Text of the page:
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The Fall of Troy, by Johann Georg Trautmann (1713–1769). From the collections of the Grand Dukes of Baden, Karlsruhe.

The Iliupersis (Greek: Ἰλίου πέρσις, Iliou persis, "Sack of Ilium"), also known as The Sack of Troy, is a lost epic of ancient Greek literature. It was one of the Epic Cycle, that is, the Trojan cycle, which told the entire history of the Trojan War in epic verse. The story of the Iliou persis comes chronologically after that of the Little Iliad, and is followed by the Nostoi ("Returns"). The Iliou persis was sometimes attributed by ancient writers to Arctinus of Miletus (8th century BCE) (see Cyclic poets). The poem comprised two books of verse in dactylic hexameter.


The Iliou persis was probably composed in the seventh century BCE, but there is much uncertainty. Ancient sources date Arctinus to the eighth century BCE, but evidence concerning another of his poems, the Aethiopis, suggests that he lived considerably later than that.


Only ten lines of the original text of the Iliou persis survive. For its storyline, we are almost entirely dependent on a summary of the Cyclic epics contained in the Chrestomathy written by an unknown Proclus (possibly to be identified with the 2nd century CE grammarian Eutychius Proclus). A few other references give indications of the poem's storyline. A further impression of the poem's content may be gained from book 2 of Virgil's Aeneid (written many centuries after the Iliou persis), which tells the story from a Trojan point of view.

Note that different sources record some details differently: for example the manner of Aeneas' departure from Troy, or the identity of Astyanax's killer. The version told here specifically follows what is known of the early epic poem, rather than any other source.

The poem opens with the Trojans discussing what to do with the wooden horse which the Greeks have left behind: some thought they ought to hurl it down from the rocks, others to burn it up, while others say they ought to dedicate it to Athena. The third opinion prevails, and the Trojans celebrate their apparent victory. The god Poseidon, meanwhile, sends an ill omen of two snakes that kill Laocoön and one of his two sons; seeing this, Aeneas and his men leave Troy in anticipation of what is to come.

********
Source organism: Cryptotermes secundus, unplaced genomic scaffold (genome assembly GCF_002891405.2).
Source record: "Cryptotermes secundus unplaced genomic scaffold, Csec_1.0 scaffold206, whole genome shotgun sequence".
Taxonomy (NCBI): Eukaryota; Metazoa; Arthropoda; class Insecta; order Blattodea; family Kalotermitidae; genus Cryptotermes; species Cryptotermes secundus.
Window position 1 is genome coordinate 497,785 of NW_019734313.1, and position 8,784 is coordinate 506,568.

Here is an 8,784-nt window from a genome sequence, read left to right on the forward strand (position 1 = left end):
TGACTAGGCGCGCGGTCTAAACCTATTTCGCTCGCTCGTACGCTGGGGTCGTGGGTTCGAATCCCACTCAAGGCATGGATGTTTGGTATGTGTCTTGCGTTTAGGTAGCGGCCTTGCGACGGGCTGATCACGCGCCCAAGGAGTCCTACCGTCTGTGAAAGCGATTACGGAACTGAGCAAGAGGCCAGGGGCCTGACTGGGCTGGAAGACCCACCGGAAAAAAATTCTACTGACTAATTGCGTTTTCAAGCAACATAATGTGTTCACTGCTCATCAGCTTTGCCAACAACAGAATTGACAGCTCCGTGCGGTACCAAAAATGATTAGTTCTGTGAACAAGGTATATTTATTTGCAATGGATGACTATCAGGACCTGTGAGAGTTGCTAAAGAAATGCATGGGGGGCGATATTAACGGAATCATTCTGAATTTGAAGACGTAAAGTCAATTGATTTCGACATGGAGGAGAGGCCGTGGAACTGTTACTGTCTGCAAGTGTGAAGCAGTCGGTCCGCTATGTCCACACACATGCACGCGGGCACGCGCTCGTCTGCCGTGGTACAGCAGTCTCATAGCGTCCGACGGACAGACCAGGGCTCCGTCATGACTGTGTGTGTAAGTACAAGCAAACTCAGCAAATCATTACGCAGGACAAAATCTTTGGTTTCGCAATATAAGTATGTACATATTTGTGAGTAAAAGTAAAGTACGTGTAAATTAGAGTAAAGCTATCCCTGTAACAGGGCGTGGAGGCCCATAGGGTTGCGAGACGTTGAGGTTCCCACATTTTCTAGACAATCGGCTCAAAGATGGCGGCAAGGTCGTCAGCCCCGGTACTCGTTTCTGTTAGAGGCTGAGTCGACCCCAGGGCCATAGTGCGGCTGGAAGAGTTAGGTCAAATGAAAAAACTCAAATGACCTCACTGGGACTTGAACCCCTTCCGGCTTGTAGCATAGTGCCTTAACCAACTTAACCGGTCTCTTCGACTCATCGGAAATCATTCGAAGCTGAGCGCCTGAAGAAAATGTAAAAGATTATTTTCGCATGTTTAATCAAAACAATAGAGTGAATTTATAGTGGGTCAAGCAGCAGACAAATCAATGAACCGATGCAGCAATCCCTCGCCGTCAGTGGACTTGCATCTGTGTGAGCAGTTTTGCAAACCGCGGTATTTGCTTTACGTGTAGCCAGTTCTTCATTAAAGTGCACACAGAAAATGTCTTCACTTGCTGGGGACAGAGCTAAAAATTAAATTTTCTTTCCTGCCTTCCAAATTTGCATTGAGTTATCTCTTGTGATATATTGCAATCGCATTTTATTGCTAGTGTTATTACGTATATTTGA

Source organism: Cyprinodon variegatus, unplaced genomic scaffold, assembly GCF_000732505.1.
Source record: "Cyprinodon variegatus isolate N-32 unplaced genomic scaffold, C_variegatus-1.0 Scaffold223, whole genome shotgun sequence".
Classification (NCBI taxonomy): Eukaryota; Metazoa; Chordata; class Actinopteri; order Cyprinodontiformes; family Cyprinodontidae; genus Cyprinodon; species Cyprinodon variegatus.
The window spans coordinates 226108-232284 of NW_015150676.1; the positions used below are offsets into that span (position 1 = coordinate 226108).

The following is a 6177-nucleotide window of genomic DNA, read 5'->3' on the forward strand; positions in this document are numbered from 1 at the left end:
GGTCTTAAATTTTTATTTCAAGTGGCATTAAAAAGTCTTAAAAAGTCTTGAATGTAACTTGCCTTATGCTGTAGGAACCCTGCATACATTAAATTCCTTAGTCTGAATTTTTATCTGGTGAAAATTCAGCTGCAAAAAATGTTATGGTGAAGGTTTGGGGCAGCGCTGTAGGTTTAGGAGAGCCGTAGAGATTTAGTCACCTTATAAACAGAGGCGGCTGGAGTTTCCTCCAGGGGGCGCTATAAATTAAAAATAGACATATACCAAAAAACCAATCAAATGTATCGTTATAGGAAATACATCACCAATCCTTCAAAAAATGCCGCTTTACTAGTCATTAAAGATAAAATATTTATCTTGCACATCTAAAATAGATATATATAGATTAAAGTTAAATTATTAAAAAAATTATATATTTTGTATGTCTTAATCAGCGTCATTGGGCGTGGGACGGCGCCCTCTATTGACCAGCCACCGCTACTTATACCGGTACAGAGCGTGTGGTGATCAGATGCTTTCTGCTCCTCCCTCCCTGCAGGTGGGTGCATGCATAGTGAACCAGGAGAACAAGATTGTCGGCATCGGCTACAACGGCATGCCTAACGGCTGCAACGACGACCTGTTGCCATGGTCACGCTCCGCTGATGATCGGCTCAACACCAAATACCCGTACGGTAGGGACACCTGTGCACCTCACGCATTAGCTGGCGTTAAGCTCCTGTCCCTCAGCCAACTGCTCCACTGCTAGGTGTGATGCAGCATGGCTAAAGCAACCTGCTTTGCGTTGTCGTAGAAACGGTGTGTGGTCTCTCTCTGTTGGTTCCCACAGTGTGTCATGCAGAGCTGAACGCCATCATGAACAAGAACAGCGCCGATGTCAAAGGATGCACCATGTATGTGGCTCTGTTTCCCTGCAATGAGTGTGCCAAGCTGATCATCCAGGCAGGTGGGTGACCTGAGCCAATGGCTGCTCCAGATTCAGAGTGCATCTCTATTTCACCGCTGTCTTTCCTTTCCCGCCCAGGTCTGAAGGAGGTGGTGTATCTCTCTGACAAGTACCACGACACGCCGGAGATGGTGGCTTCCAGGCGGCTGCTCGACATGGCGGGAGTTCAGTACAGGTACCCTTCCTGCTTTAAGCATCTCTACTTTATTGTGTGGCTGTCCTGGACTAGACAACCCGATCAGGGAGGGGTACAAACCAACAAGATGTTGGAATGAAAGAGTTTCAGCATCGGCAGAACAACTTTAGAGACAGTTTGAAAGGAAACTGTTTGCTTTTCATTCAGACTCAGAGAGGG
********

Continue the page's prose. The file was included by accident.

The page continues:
When night comes, signaled by Sinon, the Greek warriors inside the horse emerge and open the city gates to let in the Greek army, having sailed back from Tenedos. The Trojans are massacred, and the Greeks set fire to the city.

Neoptolemus kills king Priam, even though he has taken refuge at the altar of Zeus; Menelaus kills Deiphobus and takes back his wife Helen; Ajax the Lesser wrests Cassandra from the altar of Athena, incurring physical damage to the idol. The Greeks determine that they should stone Ajax in retribution, but he in turn also takes refuge at the altar of Athena. Odysseus kills Hector's baby son Astyanax and Neoptolemus takes Hector's wife Andromache captive. The Greeks make a human sacrifice of Priam's daughter Polyxena at Achilles' tomb. Athena formulates a plan to inflict revenge upon the Greeks concurrent with their nautical return.


  • Online editions (English translation):
  • Print editions (Greek):
    • A. Bernabé 1987, Poetarum epicorum Graecorum testimonia et fragmenta pt. 1 (Leipzig: Teubner)
    • M. Davies 1988, Epicorum Graecorum fragmenta (Göttingen: Vandenhoek & Ruprecht)
  • Print editions (Greek with English translation):


  • Abrantes, M.C. (2016), Themes of the Trojan Cycle: Contribution to the study of the greek mythological tradition (Coimbra). ISBN 978-1530337118
  • Burgess, Jonathan S., The Tradition of the Trojan War in Homer and the Epic Cycle, The Johns Hopkins University Press, (2004). ISBN 0-8018-6652-9. (p. 180).
  • Davies, Malcolm; Greek Epic Cycle, Duckworth Publishers; 2 edition (May 2, 2001). ISBN 1-85399-039-6.
  • Evelyn-White, Hugh G., Hesiod the Homeric Hymns and Homerica, BiblioBazaar (March 13, 2007). ISBN 1-4264-7293-5.